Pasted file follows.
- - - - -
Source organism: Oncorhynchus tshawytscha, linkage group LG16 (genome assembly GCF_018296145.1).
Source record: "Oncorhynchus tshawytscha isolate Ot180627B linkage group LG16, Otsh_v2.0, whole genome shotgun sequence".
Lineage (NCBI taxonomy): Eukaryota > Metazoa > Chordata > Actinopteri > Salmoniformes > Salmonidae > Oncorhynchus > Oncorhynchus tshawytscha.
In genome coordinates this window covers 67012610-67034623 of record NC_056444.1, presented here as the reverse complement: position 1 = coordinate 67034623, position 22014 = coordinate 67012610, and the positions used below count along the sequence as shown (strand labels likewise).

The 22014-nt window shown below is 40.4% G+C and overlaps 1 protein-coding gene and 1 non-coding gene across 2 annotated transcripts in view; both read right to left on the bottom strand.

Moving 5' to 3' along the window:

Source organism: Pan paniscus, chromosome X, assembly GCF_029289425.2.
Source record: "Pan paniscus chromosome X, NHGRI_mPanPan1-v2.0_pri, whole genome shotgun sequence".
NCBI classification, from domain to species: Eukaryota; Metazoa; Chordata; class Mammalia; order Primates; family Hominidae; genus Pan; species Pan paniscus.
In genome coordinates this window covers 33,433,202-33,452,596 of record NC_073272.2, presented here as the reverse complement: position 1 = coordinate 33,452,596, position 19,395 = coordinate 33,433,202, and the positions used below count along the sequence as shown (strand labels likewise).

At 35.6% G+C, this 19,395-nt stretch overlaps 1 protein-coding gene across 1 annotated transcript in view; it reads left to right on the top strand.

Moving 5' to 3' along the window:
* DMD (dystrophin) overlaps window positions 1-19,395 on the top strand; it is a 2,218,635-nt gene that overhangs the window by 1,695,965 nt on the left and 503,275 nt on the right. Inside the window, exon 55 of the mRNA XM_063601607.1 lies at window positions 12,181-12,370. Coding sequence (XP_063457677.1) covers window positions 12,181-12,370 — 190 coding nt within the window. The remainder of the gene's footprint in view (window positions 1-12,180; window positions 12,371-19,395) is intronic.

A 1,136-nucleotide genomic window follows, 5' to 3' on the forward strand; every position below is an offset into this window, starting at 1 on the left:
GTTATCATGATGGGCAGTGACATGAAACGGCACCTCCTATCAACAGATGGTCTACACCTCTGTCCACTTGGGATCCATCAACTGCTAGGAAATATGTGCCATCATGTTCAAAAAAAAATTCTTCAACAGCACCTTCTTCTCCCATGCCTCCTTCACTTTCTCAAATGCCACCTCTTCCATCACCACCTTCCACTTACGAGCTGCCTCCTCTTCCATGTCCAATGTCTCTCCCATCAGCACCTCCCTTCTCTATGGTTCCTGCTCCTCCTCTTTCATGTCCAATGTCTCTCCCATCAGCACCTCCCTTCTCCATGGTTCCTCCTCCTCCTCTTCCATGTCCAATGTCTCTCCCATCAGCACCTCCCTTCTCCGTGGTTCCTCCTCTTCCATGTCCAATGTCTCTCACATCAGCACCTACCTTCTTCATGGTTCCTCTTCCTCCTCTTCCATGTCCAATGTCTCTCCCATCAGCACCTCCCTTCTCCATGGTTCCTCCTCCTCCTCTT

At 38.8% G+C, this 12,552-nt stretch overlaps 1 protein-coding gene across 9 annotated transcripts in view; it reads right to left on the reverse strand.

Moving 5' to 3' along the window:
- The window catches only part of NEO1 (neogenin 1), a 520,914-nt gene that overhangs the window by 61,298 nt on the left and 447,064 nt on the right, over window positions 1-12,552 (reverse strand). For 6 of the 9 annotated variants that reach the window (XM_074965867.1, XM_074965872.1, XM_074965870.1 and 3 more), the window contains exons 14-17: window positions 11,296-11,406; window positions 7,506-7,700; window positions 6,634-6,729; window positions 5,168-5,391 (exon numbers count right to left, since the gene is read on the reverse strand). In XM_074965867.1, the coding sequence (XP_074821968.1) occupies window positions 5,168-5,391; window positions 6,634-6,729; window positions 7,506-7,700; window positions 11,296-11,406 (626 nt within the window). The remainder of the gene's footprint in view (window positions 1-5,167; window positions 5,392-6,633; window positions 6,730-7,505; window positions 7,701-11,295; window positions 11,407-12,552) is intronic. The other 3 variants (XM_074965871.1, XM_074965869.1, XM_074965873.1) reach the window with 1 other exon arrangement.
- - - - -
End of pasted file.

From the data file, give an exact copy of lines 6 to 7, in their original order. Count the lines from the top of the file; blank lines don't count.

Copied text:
Moving 5' to 3' along the window:

Source organism: Pan paniscus, chromosome X, assembly GCF_029289425.2.